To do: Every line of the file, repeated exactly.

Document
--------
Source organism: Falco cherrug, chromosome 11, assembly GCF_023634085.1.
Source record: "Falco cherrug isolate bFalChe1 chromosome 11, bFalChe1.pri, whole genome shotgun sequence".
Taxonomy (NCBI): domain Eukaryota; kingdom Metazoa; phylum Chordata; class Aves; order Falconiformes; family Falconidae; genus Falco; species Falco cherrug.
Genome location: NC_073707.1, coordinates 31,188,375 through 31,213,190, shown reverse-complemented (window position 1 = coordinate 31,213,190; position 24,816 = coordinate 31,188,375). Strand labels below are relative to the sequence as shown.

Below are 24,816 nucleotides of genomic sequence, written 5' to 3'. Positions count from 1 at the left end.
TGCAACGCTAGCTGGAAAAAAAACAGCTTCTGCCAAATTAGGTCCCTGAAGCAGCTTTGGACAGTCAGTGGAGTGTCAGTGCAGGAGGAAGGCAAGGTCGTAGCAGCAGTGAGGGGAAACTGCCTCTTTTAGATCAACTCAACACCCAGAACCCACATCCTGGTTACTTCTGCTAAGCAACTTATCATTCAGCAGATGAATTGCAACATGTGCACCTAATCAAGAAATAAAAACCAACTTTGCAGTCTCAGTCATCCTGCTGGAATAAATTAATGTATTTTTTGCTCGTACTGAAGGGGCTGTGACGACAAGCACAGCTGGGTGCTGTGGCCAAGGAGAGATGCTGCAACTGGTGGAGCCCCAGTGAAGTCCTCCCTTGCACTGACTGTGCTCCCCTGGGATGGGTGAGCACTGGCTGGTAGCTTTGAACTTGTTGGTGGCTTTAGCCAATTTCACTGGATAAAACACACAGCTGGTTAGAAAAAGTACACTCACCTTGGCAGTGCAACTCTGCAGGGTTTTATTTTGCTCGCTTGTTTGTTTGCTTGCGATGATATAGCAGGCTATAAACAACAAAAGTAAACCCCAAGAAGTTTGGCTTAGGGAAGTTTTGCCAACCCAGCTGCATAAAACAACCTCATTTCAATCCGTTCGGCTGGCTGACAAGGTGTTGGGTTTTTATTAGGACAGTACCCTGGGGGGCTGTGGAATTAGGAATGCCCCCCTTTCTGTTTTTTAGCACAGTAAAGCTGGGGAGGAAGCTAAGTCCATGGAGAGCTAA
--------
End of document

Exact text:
Source organism: Falco cherrug, chromosome 11, assembly GCF_023634085.1.
Source record: "Falco cherrug isolate bFalChe1 chromosome 11, bFalChe1.pri, whole genome shotgun sequence".
Taxonomy (NCBI): domain Eukaryota; kingdom Metazoa; phylum Chordata; class Aves; order Falconiformes; family Falconidae; genus Falco; species Falco cherrug.
Genome location: NC_073707.1, coordinates 31,188,375 through 31,213,190, shown reverse-complemented (window position 1 = coordinate 31,213,190; position 24,816 = coordinate 31,188,375). Strand labels below are relative to the sequence as shown.

Below are 24,816 nucleotides of genomic sequence, written 5' to 3'. Positions count from 1 at the left end.
TGCAACGCTAGCTGGAAAAAAAACAGCTTCTGCCAAATTAGGTCCCTGAAGCAGCTTTGGACAGTCAGTGGAGTGTCAGTGCAGGAGGAAGGCAAGGTCGTAGCAGCAGTGAGGGGAAACTGCCTCTTTTAGATCAACTCAACACCCAGAACCCACATCCTGGTTACTTCTGCTAAGCAACTTATCATTCAGCAGATGAATTGCAACATGTGCACCTAATCAAGAAATAAAAACCAACTTTGCAGTCTCAGTCATCCTGCTGGAATAAATTAATGTATTTTTTGCTCGTACTGAAGGGGCTGTGACGACAAGCACAGCTGGGTGCTGTGGCCAAGGAGAGATGCTGCAACTGGTGGAGCCCCAGTGAAGTCCTCCCTTGCACTGACTGTGCTCCCCTGGGATGGGTGAGCACTGGCTGGTAGCTTTGAACTTGTTGGTGGCTTTAGCCAATTTCACTGGATAAAACACACAGCTGGTTAGAAAAAGTACACTCACCTTGGCAGTGCAACTCTGCAGGGTTTTATTTTGCTCGCTTGTTTGTTTGCTTGCGATGATATAGCAGGCTATAAACAACAAAAGTAAACCCCAAGAAGTTTGGCTTAGGGAAGTTTTGCCAACCCAGCTGCATAAAACAACCTCATTTCAATCCGTTCGGCTGGCTGACAAGGTGTTGGGTTTTTATTAGGACAGTACCCTGGGGGGCTGTGGAATTAGGAATGCCCCCCTTTCTGTTTTTTAGCACAGTAAAGCTGGGGAGGAAGCTAAGTCCATGGAGAGCTAA